Re: Fluoridation good for dental health, by Dr. Arlene King, April 16.
With all due respect, Dr. King is not a dentist or a toxicology expert. Dr. Hardy Limeback, associate professor and head of preventive dentistry at the University of Toronto, is officially opposed to adding fluoride to drinking water.
The Centre for Disease Control acknowledged fluoride benefits are mainly topical, not systemic, saying, “It makes more sense to deliver fluoride directly to the tooth in the form of toothpaste.”
The National Kidney Foundation updated their position saying, “Individuals with chronic kidney disease should be notified of the potential risk of fluoride exposure.” Has the City of Windsor done that?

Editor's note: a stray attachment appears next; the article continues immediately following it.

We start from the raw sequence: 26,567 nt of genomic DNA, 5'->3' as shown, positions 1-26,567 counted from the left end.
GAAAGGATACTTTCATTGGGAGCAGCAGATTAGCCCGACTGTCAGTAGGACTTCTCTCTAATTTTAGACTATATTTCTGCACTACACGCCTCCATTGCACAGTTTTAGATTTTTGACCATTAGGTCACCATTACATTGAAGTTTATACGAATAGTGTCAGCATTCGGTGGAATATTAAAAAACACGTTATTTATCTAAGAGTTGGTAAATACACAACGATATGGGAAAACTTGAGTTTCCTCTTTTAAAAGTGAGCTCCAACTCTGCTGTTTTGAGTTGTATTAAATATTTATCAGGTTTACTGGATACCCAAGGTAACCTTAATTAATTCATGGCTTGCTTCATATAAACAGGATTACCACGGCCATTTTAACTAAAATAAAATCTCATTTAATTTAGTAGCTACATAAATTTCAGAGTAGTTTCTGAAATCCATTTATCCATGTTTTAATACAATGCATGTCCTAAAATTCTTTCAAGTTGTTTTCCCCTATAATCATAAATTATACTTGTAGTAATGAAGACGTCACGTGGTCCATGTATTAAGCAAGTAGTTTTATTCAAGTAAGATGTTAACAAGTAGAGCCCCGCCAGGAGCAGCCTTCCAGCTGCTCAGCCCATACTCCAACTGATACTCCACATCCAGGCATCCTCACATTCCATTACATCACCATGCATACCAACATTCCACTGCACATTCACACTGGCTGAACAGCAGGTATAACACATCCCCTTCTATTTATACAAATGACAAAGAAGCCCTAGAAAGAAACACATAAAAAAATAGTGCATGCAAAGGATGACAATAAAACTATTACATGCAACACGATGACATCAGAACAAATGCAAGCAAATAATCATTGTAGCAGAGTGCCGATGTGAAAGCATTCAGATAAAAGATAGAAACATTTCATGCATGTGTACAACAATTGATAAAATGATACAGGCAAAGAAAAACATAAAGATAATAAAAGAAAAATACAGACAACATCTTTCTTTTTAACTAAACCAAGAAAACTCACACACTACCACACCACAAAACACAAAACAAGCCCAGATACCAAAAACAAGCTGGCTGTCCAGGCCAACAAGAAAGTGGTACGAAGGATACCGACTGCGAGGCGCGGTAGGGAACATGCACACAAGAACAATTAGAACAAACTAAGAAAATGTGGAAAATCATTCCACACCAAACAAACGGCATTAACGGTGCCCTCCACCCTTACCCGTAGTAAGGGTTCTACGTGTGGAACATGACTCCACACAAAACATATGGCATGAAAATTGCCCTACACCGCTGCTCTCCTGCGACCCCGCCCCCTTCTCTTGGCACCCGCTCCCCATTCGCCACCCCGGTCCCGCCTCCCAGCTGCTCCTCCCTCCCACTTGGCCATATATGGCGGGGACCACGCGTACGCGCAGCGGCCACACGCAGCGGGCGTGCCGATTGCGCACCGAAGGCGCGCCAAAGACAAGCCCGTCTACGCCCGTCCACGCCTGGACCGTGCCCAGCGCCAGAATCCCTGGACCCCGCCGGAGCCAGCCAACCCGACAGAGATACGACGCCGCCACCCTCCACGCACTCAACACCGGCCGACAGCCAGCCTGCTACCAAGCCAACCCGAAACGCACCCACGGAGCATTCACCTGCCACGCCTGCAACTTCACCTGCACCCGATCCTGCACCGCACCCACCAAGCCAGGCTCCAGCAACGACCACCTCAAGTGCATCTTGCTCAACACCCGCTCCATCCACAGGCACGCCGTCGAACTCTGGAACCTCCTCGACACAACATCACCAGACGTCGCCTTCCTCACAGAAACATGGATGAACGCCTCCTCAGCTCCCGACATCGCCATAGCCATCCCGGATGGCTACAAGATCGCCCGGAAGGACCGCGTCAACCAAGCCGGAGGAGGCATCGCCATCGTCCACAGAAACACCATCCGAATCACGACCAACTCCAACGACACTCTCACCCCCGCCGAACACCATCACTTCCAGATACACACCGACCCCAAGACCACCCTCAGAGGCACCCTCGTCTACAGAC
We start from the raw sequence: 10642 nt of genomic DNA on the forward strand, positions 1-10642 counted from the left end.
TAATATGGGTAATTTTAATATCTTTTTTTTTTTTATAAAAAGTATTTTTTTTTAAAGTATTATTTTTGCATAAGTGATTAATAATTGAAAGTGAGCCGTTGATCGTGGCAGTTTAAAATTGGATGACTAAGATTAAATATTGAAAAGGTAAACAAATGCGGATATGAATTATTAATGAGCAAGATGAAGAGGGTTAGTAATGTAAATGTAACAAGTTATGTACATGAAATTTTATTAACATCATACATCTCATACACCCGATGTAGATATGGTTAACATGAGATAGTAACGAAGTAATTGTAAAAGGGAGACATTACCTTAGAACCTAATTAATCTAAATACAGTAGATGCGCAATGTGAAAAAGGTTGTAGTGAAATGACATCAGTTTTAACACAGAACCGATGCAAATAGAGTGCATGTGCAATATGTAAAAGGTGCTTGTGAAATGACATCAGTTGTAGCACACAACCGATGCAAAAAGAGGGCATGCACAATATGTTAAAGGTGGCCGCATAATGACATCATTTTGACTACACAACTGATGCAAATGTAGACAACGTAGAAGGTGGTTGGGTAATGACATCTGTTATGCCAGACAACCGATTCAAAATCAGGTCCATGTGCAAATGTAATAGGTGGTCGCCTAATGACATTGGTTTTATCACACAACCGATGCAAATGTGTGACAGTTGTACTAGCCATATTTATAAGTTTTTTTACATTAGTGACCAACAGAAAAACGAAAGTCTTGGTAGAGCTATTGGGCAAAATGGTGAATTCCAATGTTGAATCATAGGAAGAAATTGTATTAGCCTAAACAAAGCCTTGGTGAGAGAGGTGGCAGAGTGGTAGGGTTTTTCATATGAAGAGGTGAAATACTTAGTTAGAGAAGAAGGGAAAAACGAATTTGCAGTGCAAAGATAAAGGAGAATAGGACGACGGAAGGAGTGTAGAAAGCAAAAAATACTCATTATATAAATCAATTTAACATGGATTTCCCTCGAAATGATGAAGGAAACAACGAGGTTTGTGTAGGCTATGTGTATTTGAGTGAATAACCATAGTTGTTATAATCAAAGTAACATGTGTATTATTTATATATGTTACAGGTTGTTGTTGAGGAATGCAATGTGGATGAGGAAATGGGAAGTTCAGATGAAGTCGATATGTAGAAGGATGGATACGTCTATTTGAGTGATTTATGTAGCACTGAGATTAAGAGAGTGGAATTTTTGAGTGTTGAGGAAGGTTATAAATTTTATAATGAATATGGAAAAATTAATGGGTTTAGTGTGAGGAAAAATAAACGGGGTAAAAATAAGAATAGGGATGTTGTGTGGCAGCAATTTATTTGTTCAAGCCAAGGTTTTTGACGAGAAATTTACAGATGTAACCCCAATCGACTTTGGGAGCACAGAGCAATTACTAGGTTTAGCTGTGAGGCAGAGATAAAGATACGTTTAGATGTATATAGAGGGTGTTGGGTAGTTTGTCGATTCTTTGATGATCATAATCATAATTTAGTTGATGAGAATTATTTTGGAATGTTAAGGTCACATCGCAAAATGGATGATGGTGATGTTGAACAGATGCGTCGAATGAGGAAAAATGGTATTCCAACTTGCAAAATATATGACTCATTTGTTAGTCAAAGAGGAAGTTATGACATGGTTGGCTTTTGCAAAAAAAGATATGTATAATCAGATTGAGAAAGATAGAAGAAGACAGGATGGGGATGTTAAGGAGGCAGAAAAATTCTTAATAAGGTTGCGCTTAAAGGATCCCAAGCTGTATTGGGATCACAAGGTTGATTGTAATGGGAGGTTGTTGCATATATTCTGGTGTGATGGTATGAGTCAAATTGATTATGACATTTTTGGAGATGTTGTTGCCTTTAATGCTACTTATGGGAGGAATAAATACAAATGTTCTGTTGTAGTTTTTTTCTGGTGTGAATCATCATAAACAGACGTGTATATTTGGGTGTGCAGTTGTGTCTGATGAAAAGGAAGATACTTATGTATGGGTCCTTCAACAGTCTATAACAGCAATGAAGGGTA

Unlike other additives that eliminate water-borne pathogens, only fluoride is intended as a medical treatment, presumably to prevent tooth decay. Dr. Arvid Carlsson, Nobel Laureate prize winner in medicine is one of the experts who helped keep fluoride out of Sweden, and he indicated that fluoride is not an essential nutrient.
The February issue of Community Dentistry and Oral Epidemiology published a study to show cavities do not increase when a community stops fluoridation in its water. The Canadian Dental Association said “dental fluorosis” is caused when higher than optimal amounts of fluoride are ingested in early childhood years. The Ontario Clean Water Act requires that local communities, such as Windsor, assess existing potential threats to their water, and they set out and implement the actions needed to reduce or eliminate these threats.
These toxic substances are addressed in the Canadian Environmental Protect Act under “First Priority Substances” proposed for elimination, and also violate the “Species at Risk Act.”
Quebec, B.C., 97 per cent of Europe and over 60 Great Lakes communities have gone to providing fluoride-free water for good reasons. Windsor should be next.